DNA Repair: Photoreactivation

UV light strikes one of the adjacent thymines, creating a thymine dimer.

DNA photolyases recognize the “kink” in the DNA, and bind to the site.

When excited by blue light (345-400 nm wavelength), the photolyases change conformation, breaking apart the dimer.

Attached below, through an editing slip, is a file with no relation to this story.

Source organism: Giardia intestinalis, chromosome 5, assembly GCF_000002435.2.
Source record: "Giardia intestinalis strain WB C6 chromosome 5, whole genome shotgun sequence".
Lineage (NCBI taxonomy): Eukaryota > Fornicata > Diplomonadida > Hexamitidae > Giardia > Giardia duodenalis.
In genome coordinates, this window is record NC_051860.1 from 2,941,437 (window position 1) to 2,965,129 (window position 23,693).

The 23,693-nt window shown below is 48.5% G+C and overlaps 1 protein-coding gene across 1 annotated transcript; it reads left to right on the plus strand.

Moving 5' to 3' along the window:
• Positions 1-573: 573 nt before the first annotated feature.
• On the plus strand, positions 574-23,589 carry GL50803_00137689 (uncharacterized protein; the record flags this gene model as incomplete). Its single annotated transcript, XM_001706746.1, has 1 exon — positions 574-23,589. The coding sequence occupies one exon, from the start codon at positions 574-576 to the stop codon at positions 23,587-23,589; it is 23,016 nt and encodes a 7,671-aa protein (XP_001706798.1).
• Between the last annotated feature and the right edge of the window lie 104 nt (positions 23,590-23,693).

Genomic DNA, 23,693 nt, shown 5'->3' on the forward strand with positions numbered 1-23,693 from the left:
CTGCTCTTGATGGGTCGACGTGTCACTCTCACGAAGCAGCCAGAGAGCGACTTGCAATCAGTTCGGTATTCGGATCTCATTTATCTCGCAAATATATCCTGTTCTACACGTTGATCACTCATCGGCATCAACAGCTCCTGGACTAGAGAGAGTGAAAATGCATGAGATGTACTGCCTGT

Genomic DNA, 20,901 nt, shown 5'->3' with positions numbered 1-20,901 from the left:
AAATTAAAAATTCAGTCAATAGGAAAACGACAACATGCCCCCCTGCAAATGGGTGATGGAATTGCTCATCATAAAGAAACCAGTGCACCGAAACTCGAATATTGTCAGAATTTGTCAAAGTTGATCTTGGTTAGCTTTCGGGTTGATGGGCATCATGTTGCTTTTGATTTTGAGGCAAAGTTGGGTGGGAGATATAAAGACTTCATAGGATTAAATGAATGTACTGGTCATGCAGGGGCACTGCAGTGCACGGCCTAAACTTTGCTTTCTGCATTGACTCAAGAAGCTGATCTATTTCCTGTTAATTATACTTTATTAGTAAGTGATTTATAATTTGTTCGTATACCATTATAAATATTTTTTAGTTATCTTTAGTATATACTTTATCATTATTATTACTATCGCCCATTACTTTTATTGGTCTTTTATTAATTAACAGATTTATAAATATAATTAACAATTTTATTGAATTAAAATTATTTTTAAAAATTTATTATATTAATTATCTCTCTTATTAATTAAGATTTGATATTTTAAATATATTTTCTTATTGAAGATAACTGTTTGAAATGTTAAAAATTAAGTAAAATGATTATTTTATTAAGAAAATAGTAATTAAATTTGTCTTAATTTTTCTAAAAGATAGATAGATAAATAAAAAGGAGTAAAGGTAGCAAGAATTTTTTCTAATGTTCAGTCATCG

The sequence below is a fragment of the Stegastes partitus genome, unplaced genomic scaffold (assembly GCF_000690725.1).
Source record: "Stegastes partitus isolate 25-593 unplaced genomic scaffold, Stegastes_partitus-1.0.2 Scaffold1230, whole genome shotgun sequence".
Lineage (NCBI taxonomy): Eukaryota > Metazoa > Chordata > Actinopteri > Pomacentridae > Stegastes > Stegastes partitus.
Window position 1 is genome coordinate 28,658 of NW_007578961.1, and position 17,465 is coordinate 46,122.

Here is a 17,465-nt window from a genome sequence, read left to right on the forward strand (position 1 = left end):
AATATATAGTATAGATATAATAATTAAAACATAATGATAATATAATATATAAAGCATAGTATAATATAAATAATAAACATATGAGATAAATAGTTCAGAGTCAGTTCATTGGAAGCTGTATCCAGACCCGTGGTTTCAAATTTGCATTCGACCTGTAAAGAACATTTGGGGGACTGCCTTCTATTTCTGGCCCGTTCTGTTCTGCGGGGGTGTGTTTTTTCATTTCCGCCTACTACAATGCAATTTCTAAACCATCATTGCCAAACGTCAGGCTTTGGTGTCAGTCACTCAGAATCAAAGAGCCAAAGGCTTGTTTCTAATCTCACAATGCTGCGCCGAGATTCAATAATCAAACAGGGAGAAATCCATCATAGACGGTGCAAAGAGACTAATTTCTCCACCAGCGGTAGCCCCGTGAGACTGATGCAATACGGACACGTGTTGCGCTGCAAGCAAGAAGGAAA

DNA photolyases, coded for by phr genes (photoreactivation), allow bacteria to repair the thymine dimers caused by UV exposure. Folate is used to “harvest” light energy, which is quickly transduced to FADH, making it FADH2.  The now-electronically excited FADH2 can transfer the high-energy electron to the dimer, causing the structure to break apart into separate thymine molecules again.